The facility will be used by a variety of scientists including entomologists, anthropologists, biologists and chemists. Additionally, researchers and industry professionals from universities, forensic services, police and other scientific organisations will visit the facility on a regular basis to study the corpses and record in detail any changes.
So, what can these body farms teach us about death, and what sort of things do they study there?
Forensic anthropology and archaeology
Forensic anthropologists will be closely studying the arrivals at AFTER. They work to identify differently preserved human remains that may, for example, be decayed, mutilated, burned or scavenged. By studying the skeleton and any physical markers it may display, the forensic anthropologist can provide information about the deceased individual’s ancestry, age, sex and height. In their examination of the bones the forensic anthropologist may also be able to determine if the deceased shows evidence of skeletal trauma which may have occurred when the person was alive or around the time of death. They may also identify if the deceased person suffered from a particular disease that affects the skeleton (such as joint disease) or had undergone medical procedures (such as operations or implants). These additional details may also help to identify a body.
Sometimes the surrounding environment, the decomposition process and scavengers may have altered the skeleton in some way. Studying how bones are affected in the Australian climate and landscape, and the sort of elements and experiences they are exposed to, may provide new understandings for taphonomy and ultimately contribute to the forensic investigation. The AFTER facility will also allow researchers to study how textile and fibre degradation occurs in Australian conditions and the impact this preservation or degradation has on the decomposition of the body.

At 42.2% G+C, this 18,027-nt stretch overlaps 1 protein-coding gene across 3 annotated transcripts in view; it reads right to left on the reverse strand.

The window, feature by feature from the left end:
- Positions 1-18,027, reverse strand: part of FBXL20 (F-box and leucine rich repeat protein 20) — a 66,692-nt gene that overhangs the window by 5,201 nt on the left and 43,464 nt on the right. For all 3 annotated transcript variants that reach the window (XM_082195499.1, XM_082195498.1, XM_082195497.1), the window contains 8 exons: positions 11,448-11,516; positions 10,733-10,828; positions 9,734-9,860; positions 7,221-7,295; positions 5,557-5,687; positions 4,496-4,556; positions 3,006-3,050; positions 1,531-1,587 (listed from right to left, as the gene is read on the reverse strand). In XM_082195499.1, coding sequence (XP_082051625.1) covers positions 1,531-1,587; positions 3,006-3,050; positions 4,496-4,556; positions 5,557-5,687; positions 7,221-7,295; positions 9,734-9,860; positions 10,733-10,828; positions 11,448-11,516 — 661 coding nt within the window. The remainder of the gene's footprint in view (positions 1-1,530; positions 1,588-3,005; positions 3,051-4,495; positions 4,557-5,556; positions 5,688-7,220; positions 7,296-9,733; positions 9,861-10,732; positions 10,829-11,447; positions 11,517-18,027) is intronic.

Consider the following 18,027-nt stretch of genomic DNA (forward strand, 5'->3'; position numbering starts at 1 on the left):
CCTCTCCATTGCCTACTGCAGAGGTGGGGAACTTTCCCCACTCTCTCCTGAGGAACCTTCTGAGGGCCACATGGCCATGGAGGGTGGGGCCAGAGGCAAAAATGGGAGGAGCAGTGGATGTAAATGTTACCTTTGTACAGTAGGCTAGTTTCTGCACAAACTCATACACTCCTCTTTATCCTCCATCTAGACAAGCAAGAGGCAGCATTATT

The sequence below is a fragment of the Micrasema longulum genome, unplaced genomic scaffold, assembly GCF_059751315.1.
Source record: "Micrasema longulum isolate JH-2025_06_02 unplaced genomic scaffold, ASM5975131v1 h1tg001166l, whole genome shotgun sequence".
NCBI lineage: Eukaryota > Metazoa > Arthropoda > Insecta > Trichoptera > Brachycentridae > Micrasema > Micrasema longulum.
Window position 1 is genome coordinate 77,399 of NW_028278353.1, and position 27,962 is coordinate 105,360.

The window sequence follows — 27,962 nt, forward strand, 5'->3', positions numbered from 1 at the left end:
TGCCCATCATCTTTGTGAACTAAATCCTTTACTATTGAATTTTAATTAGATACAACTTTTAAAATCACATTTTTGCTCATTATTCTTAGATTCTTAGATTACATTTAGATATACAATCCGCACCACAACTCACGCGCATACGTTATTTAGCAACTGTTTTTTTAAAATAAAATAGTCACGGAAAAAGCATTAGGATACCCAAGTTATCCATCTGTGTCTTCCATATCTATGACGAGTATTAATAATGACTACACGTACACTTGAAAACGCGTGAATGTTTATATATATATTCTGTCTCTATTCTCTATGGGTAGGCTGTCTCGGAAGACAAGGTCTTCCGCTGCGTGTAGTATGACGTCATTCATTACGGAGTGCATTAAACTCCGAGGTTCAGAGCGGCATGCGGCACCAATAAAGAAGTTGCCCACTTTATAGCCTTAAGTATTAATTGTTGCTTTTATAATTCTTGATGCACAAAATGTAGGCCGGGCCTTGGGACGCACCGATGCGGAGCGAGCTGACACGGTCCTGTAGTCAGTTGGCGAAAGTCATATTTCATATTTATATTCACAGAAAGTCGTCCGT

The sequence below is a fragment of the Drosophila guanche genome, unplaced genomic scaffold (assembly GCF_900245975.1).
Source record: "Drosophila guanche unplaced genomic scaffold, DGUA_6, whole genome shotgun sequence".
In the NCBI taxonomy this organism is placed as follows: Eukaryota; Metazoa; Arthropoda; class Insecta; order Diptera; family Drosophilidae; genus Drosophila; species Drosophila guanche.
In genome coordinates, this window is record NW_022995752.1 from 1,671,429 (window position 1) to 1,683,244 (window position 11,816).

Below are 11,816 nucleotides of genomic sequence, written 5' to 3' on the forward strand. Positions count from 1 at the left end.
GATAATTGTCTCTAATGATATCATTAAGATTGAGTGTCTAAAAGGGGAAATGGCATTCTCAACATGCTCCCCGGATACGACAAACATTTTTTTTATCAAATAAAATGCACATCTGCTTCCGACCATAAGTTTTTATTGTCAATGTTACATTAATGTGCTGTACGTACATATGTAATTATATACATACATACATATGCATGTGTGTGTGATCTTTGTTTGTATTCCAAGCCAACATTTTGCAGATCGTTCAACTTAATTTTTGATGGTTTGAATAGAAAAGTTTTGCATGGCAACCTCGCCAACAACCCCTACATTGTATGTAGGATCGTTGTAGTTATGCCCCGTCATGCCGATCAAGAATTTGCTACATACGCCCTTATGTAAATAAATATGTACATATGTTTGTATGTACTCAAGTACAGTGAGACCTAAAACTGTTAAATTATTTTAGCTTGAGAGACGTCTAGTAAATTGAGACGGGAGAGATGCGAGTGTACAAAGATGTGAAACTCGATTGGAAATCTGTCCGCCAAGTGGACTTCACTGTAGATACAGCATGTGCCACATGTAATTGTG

Forensic archaeologists are often called on to assist with the search for clandestine graves and, ultimately, the professional recovery of buried evidence (which may include not just a body, but also drugs, weapons and so on). The decomposition of a body affects the surrounding environment. Forensic archaeologists have expertise in what happens to a landscape when a body (or other evidence) is buried, and therefore can provide a wealth of information by examining the wider context of the death scene.
While a body on the surface of the ground will decompose in a certain way, a body buried in a shallow grave can also leave behind distinct environmental markers. These can be picked up by the trained eye.
Soil, for example, is more than just a pile of dirt, and can reveal a lot more than you may think. Firstly, investigators will check whether the soil has been disturbed.
They will look for any unusual depressions or indentations in the ground. As a body beneath the surface decomposes, the soil above it will slump further into the grave. The soil will also be looser and softer than the surrounding compacted soil, which can be another indicator of disturbed earth. Studying the soil colour, texture and consistency can also be used to determine if the soil has been previously disturbed.